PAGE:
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Analysis: Offense breaks down in Jazz’s loss to Lakers

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Ringo H.W. Chiu, Associated Press

Los Angeles Lakers forward LeBron James (6) shoots against Utah Jazz forward Bojan Bogdanovic (44) during the first half of an NBA basketball game in Los Angeles, Monday, Jan. 17, 2022.

Los Angeles Lakers forward LeBron James shoots over Utah Jazz forward Bojan Bogdanovic

LOS ANGELES — The Utah Jazz were beat by the Los Angeles Lakers, 101-95, on Monday night at Crypto.com Arena. The Jazz’s offense struggled through most of the night and never really found any prolonged traction.

After losing four straight, it seemed like the Jazz had turned things around a little bit on Sunday night with a win against the Denver Nuggets, but the Jazz continue to struggle with consistency and on Monday the Jazz fell to 1-5 over the last six games.
“We made it harder on ourselves, I think, than it needed to be as far as making better reads and moving the ball quicker, generating some better shots.” — Jazz head coach Quin Snyder

High Notes

  • It was nice to see the vote of confidence that Bojan Bogdanovic got from Quin Snyder, tasking him with guarding LeBron James to start the game. Bogdanovic has fared well against James in the past and usually does a good job of holding his own against those bigger type of players. Actually he did pretty well on James, who seemed to get a lot of his points on mismatches.
  • Mike Conley was probably the Jazz’s best offensive player on Monday, but that’s just because he was his usual self. It’s hard to really look at guys doing their basic moves and call it high notes but here we are. 
  • Joe Ingles had a good shooting night for the first time since Dec. 27. He finished the game 3-of-6 from 3-point range after going into the night just 1-of-17 over his last four games.

Low Notes

The Jazz’s offense is a lot smarter than they showed against the Lakers on Monday night. In the first half it seemed like Jordan Clarkson and Rudy Gay were having a personal contest for who could take more ill-advised shots that were either contested or off balance. Everything was turning into a one-on-one battle that wasn’t really benefiting anyone. Bogdanovic didn’t have a single field goal until the fourth quarter, Donovan Mitchell was just 3-of-8 for six points at halftime, and not a single Jazz player had broken into double-digits through the first 24 minutes. In the second half, the Jazz missed a ton of open looks, passed up some open ones and failed to find open guys, instead opting for drives into traffic that usually didn’t end well. There was a stretch in the third quarter where the Jazz gained the lead and they were moving the ball a little better, but it wasn’t the norm throughout the game.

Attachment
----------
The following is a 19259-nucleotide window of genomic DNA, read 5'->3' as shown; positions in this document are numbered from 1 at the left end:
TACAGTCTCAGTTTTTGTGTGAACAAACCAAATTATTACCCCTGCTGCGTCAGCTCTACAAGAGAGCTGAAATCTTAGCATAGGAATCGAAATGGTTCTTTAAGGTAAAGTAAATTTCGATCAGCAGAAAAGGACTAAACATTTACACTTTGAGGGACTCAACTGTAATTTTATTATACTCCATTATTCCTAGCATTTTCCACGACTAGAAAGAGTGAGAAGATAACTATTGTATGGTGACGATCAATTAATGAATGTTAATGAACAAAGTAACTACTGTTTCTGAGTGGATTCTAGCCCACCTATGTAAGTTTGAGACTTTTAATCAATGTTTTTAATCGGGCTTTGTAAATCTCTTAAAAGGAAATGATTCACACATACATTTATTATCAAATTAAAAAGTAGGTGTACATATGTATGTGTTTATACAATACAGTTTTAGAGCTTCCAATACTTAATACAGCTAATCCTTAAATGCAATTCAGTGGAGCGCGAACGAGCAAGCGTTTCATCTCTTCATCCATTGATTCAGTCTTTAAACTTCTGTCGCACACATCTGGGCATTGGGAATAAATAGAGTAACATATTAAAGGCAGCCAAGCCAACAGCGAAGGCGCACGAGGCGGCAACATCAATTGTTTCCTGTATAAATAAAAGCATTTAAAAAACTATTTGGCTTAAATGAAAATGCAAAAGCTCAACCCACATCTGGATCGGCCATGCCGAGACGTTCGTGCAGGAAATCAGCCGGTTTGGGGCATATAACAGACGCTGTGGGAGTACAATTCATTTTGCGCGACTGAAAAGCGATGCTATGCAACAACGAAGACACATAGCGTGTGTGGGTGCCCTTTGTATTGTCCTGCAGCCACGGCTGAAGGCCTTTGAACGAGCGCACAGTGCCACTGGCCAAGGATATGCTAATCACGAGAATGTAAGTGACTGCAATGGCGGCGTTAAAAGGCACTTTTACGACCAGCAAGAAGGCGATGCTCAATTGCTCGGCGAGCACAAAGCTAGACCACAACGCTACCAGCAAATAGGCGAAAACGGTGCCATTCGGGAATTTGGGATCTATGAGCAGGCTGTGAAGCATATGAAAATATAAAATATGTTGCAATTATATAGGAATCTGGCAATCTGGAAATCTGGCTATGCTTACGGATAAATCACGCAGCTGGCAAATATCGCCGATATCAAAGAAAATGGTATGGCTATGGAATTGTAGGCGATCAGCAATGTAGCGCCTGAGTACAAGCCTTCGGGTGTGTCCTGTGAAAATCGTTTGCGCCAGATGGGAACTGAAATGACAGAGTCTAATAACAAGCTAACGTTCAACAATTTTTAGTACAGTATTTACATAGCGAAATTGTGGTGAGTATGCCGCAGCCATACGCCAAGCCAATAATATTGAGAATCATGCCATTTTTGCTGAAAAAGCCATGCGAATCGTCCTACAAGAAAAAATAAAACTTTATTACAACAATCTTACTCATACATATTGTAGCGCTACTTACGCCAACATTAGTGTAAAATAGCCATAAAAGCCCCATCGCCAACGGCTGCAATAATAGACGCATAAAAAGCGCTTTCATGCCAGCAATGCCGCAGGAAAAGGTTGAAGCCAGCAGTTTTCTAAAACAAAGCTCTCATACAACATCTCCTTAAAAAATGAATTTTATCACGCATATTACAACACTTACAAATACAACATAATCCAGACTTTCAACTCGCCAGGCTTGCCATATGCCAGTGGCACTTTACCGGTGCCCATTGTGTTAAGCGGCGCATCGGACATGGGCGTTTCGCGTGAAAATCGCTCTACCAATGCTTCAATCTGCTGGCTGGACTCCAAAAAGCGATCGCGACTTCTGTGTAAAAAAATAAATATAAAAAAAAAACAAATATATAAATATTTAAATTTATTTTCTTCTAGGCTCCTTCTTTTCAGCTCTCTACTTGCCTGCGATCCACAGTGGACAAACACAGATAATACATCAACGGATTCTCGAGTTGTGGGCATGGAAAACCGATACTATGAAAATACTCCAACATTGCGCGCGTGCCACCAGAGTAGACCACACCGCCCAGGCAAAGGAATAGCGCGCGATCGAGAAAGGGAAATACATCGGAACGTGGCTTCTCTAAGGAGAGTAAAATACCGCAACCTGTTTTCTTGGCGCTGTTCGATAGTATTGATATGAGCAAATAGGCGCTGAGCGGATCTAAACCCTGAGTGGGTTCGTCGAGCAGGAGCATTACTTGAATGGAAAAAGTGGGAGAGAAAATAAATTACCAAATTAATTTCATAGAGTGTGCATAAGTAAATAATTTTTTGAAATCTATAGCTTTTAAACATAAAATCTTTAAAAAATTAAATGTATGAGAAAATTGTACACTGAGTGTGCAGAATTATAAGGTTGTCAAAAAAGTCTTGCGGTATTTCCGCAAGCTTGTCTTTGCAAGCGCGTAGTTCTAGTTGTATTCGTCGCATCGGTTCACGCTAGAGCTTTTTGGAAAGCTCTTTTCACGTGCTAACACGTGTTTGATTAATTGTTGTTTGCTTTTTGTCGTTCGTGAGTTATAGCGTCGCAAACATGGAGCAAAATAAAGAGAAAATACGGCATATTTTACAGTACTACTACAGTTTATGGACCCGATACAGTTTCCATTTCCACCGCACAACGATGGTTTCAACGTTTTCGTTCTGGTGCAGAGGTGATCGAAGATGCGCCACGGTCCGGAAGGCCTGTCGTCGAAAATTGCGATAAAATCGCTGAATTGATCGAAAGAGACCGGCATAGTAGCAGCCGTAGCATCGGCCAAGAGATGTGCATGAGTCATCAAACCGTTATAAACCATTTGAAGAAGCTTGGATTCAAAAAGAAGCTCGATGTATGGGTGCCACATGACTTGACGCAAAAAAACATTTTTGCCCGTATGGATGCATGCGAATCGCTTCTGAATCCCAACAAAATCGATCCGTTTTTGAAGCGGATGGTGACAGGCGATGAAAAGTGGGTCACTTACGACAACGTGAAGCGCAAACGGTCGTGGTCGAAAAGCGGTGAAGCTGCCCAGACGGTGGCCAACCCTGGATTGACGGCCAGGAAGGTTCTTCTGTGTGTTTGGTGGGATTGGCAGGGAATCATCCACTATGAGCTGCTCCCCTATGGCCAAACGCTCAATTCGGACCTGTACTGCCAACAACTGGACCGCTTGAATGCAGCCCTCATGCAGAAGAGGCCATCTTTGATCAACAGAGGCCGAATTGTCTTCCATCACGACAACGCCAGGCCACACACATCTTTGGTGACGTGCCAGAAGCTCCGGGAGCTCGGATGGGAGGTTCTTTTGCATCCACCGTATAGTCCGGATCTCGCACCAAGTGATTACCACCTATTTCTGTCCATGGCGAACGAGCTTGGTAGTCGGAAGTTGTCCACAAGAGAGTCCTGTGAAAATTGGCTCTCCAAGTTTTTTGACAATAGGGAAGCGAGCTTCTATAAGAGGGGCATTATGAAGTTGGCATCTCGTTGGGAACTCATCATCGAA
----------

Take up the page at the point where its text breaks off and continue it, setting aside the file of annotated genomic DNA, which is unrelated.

“It got stagnant tonight, it definitely did ... I don’t really have an answer for why it got stagnant. It’s just kind of a feel thing. And you know, you’d like to say we’re halfway through (the season), we should have a feel by now but there’s times like this where you’ve got to go through it ... I think shot selection, driving, spacing finding guys — a lot of that plays into it.” — Mitchell

  • This was not Clarkson’s best game, in fact, far from it. On both sides of the ball he struggled and his minutes were detrimental to any kind of momentum the Jazz were trying to create. It wasn’t made any better by the fact that on at least two of his drives, when he actually kicked the ball out to the perimeter, Ingles caught the pass and then dished off to someone else, passing up wide open shots.

Flat Notes

  • The Jazz were on the second night of a back-to-back set, which sometimes could be used as an excuse, but they didn’t look tired, they just looked like they were doing the wrong thing. They actually looked like they were trying, just trying really hard in the wrong ways.
  • The Jazz’s transition defense was atrocious. The Lakers scored 19 fast break points compared to the Jazz’s eight points.
  • Stanley Johnson started to get into rhythm and was clearly the guy with the hot hand in fourth quarter and the Jazz did little to nothing to cut that off. It kind of feels like that might be a trend for the Jazz. When there is an opposing player who is really starting to go off, it’s almost like they give him a little bit of a runway. There doesn’t really seem to be a concerted effort to stop the guy that’s burning them the most in the moment. Now I understand that the Lakers have other players that require attention and the Jazz can’t just turn all of their eyes to Johnson, but the guy had 10 of his 15 points in the fourth during a run that put the game away. That should have been when the Jazz were the most locked in and it turned out to be when the Jazz let up.